This page links to various college and university websites that provide information about core writing issues.
All links open in a new window.
Three of the sites most commonly used on this page are:
Another website with some very good pointers on specific writing issues is A Writer's Reference, a companion website to the well-known handbook by Diana Hacker.
It is worth spending some time reading around in all of these sites.
Sentence boundary error refers to any of the different errors that are caused by not correctly marking the beginnings and ends of sentences-their boundaries. These are some of the most common errors in college level writing. They include three main types:
The readings below will help you understand what these errors are, why they are errors, how to spot them and how to fix them.
Capital Community College: Sentence Fragments
Defines fragments, discusses the different types and explains what is wrong with each.
Capital Community College: Run-on Sentences, Comma Splices
Defines these common errors and shows how to fix them.
Capital Community College: Things that can happen between two independent clauses.
Discusses permissible ways to connect independent.clauses-in other words, how to prevent fragments, run-ons and comma splices.
Writer's Reference: A Writer's ReferenceComma Splices (click on "Language Debates" and then on "Comma Splices").
Paragraph structure is key to good writing. A paragraph is like a mini-essay, with its own thesis, and everything in the paragraph relates to that thesis-its controlling idea. The links below provide some good basic information on how to construct a coherent, unified paragraph.
Capital Community College: Paragraph Development and Topic Sentences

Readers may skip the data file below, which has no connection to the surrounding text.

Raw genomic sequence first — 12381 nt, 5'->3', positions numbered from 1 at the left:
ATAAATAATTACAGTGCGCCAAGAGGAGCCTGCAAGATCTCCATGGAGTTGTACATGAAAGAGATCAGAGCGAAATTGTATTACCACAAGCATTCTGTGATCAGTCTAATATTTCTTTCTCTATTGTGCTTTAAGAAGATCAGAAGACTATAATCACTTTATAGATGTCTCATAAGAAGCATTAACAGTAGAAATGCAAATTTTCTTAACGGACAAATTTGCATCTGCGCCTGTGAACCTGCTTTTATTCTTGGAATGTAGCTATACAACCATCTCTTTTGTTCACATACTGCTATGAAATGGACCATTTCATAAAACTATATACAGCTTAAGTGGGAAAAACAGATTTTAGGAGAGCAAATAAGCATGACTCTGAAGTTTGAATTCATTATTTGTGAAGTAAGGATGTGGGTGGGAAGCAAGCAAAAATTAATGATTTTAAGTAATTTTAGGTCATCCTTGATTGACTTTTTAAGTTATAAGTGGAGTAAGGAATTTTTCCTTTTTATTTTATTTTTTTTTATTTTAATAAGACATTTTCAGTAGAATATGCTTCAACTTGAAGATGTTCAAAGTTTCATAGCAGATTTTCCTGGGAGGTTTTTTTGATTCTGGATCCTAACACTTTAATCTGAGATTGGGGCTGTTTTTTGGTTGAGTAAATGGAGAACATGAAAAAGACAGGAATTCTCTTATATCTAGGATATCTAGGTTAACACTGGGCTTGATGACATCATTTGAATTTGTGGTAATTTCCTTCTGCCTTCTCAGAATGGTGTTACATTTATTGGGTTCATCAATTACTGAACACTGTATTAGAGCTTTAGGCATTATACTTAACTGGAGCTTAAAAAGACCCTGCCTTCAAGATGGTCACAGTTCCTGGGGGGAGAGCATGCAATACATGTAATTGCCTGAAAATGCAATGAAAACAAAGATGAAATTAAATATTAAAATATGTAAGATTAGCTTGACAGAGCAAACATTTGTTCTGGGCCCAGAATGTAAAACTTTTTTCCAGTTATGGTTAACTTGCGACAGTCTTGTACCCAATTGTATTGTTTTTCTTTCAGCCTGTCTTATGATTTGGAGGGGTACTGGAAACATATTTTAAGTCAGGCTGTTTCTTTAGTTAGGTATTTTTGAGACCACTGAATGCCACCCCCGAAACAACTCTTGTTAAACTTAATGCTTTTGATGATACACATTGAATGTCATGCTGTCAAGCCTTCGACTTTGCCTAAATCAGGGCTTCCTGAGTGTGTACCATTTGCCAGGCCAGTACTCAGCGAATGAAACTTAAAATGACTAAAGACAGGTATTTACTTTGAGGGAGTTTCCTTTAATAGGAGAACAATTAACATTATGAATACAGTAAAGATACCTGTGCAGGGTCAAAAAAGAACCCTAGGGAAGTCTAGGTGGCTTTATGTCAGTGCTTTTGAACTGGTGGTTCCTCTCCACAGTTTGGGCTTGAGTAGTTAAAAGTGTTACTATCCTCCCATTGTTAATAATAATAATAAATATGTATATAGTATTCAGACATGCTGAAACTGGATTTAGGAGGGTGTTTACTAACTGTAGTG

This page discusses focus, topic sentences and transitions (by way of topic sentences).
Purdue OWL: On Paragraphs
This page defines the paragraph, presents the basic rule of paragraphs, and discusses the qualities of a good paragraph, how to develop a paragraph that is short or underdeveloped, when to start a new paragraph, and transitions within and between paragraphs.
Purdue OWL: Body Paragraphs
This page discusses body paragraphs: structure, four elements of a good paragraph, and types of evidence (this is in fact a detailed discussion of induction and deduction, so lots of good tips on evidence, logic and argument here!).
Kansas University Writing Center: Thesis Statements
Capital Community College: The Thesis Statement
I include introductions and conclusions under transitions because they both help the reader make very important transitions: into and out of your paper.
Capital Community College: Introductory Paragraphs
Purdue OWL: Introductions
Eleven Ways to Begin (PDF) This is an old handout I got from a writing instructor at the UW years ago. It has a lot of useful suggestions, with good examples.
Capital Community College: Concluding Paragraphs
Purdue OWL: Conclusions
This refers to transitions within the paper, both between paragraphs and within individual paragraphs.
Capital Community College Coherence: Transitions between ideas
Purdue OWL (Four related handouts)
Capital Community College: Sentence Variety
Quotations present several different challenges:
The Writers Workshop, University of Illinois at Urbana-Champaign: Writing Tip: Quotations
This page focuses on punctuation, but also has good advice on the purpose and function of quotations at the start and some good pointers on style and incorporating the quotation correctly at the bottom of the page.
Kansas University Writing Center: Incorporating References
Good advice on incorporating quotations, mixed with other material on writing research.
The readings in this section relate to different aspects of research, including finding topics and documenting sources (avoiding plagiarism).
The University of Washington has an excellent Research Tutorial that walks you through all the steps of the research process, from identifying a topic to evaluating your sources.
Doing research requires recording lots of information in a concise, organized way. These links give suggestions for how to make your note taking work for you.
Argument is used here in the academic sense. It includes claims, evidence, counter-argument, audience and critical reading.